Effect of Glargine Insulin on Glucose Control in Hospitalized Patients Who Receive Tube Feedings
The purpose of this study is to determine if the early initiation of a long acting insulin (i.e. glargine) with supplemental doses of short acting regular (SSR) insulin in hospitalized patients with diabetes who are fed using tube feedings reduces the frequency of high and low blood sugar levels when compared to use of SSR insulin alone.
Type 2 Diabetes
Drug: Glargine insulin vs regular insulin
|Study Design:||Allocation: Randomized
Endpoint Classification: Safety/Efficacy Study
Intervention Model: Parallel Assignment
Masking: Open Label
Primary Purpose: Treatment
|Official Title:||The Effect of Insulin Glargine on Glycemic Control, Morbidity, and Length of Stay in Hospitalized Subjects With Diabetes Receiving Enteral Nutrition|
- The primary outcome to be studied is the frequency and severity of hyperglycemia and hypoglycemia in each group
- Time to mean 24 hour plasma glucose < 180 mg/dl
- Triglyceride level at study entry and conclusion
- Hospital length of stay
- Inpatient mortality
- Number of days of antibiotic therapy
- Number of days with recorded temperature >/= 100.4F
- Occurrence of any of the following: MI, CHF, pneumonia, CVA, renal impairment (defined as serum creat > 2 mg/dl)
- Quality of Life measures using MOS SF 36 General Health Survey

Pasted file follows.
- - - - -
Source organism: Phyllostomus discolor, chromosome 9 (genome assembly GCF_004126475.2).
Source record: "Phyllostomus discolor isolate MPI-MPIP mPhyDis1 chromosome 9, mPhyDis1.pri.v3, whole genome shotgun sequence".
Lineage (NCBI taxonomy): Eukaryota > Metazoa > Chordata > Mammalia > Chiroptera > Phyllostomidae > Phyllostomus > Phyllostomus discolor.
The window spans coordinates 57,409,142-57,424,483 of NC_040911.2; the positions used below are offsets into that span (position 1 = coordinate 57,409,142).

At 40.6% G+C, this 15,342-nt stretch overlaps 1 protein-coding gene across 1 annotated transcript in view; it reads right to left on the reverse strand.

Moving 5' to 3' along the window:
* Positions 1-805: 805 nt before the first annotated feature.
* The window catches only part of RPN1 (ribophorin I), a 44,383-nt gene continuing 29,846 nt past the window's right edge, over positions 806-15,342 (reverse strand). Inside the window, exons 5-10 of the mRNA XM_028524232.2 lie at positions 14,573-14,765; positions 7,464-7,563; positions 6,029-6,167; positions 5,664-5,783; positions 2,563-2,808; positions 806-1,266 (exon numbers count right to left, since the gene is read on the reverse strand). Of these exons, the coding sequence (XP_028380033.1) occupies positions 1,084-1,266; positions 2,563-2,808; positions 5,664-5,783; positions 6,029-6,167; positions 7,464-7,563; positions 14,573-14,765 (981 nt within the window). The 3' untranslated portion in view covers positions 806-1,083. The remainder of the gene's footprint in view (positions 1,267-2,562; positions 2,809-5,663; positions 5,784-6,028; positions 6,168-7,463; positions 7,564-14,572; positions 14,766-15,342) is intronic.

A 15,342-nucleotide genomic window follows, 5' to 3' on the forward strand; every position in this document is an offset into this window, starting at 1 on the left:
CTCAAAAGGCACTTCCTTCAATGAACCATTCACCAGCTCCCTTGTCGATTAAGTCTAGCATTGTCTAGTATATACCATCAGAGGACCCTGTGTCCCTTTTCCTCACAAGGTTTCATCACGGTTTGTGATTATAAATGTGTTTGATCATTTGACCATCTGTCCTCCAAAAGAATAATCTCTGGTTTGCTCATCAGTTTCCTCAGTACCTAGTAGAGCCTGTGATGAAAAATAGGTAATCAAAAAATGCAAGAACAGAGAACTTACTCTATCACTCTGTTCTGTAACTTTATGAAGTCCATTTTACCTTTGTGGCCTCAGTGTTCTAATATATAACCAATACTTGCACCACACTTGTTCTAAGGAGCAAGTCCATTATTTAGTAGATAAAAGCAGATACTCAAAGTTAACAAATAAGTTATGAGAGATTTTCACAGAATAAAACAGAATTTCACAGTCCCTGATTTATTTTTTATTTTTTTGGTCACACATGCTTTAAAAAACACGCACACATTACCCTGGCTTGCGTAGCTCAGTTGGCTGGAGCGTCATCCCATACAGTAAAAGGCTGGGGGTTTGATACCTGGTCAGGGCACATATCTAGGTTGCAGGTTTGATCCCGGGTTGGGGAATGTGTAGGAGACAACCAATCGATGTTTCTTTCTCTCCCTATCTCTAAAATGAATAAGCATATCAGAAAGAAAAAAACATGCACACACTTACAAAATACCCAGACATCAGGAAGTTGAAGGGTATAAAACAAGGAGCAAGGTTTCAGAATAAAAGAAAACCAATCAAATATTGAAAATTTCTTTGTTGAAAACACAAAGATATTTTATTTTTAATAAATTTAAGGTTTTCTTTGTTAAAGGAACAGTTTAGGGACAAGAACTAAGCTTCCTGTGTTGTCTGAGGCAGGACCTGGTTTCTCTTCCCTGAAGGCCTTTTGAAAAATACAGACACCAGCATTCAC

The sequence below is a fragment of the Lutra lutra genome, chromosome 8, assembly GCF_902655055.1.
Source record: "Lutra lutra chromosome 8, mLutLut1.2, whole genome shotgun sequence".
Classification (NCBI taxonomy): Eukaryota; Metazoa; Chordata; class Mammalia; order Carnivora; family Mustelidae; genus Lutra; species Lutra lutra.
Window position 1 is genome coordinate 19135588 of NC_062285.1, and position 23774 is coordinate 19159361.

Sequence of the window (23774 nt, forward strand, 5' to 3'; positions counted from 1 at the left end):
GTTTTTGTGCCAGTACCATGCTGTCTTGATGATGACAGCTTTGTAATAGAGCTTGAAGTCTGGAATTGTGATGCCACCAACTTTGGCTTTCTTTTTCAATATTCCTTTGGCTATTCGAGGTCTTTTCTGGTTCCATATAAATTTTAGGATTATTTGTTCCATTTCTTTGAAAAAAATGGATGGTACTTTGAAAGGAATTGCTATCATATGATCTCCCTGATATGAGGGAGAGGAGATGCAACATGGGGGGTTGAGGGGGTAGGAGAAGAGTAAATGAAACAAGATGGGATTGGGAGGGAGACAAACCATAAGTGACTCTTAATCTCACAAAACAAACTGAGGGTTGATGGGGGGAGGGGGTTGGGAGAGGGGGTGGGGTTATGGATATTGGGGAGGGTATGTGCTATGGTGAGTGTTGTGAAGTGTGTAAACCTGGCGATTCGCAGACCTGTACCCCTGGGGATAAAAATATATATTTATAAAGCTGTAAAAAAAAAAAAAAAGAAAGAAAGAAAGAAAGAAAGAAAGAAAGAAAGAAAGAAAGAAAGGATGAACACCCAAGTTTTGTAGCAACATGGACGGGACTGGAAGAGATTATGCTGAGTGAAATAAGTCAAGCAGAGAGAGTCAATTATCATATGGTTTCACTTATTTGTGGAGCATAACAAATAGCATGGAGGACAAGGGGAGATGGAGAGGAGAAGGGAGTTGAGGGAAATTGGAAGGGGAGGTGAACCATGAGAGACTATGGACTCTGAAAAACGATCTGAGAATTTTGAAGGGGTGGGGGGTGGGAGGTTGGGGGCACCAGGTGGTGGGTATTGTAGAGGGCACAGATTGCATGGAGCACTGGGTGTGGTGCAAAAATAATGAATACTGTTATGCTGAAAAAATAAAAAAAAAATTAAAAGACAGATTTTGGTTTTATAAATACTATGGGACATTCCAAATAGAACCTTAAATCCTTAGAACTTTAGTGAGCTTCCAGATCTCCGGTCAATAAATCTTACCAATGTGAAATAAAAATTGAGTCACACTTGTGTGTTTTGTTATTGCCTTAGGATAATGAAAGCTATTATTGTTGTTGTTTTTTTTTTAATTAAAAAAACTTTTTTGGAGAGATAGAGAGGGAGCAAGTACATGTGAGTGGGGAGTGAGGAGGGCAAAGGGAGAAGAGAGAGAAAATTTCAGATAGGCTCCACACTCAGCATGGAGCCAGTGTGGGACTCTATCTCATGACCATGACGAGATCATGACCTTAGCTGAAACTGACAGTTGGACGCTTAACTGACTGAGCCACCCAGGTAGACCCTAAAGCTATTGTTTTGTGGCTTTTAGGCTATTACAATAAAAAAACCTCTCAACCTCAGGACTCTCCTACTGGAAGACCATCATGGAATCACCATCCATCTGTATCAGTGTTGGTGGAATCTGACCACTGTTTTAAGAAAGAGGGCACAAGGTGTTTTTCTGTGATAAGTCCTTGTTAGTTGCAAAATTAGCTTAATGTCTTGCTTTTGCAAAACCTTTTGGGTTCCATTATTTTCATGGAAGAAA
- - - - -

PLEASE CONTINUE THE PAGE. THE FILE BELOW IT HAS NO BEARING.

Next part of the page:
- Outpatient glycemic control and self management practices
|Study Start Date:||February 2005|
|Study Completion Date:||August 2006|
Hyperglycemia is one of the most frequently encountered complications of enteral nutrition therapy in the hospital setting. However, there is no standardized approach directed towards the identification and management of patients who develop hyperglycemia while receiving enteral nutrition. The primary aim of the study is to determine if the early initiation of subcutaneous glargine insulin with supplemental doses of sliding scale human regular (SSR) insulin in hospitalized subjects with diabetes receiving enteral nutrition reduces the frequency of hyperglycemia and hypoglycemia when compared to use of SSR insulin alone.
In this proposal, we plan to investigate a strategy of early insulin therapy in the management of hospitalized subjects with diabetes mellitus who develop hyperglycemia defined as two blood glucose (BG) measurements greater than 130 mg/dl within 48 hours prior to or within a 48 hour period during enteral nutrition therapy.
The study is a phase IV, investigator initiated randomized, parallel group clinical trial. Potential subjects will include those subjects with written orders for initiation of enteral feedings using a formula containing carbohydrates. Consented subjects will have bedside glucose monitoring performed every 6 hours for the first 48 hours following initiation of enteral nutrition to determine if hyperglycemia occurs. To determine a difference in mean plasma glucose of 25 mg/dl and hospital LOS of 4 days between the two groups with an of 0.01 with power of 0.9, 25 subjects will be randomized to each group (total of 50 subjects). Baseline and outcome variables between the two groups will be compared using Student's t-testing, chi-square analysis, and the Mann-Whitney U test.
Group 1 will receiving a single daily dose of glargine insulin along with sliding scale regular human (SSR) insulin titrated according to blood glucose results. Group 2 will receive only sliding scale human regular (SSR) insulin titrated according to an algorithm. Both groups will be followed daily until enteral feedings are discontinued or for a maximum of three weeks.
|United States, Pennsylvania|
|University of Pittsburgh Medical Center|
|Pittsburgh, Pennsylvania, United States, 15213|
|Principal Investigator:||Mary T Korytkowski, MD||University of Pittsburgh|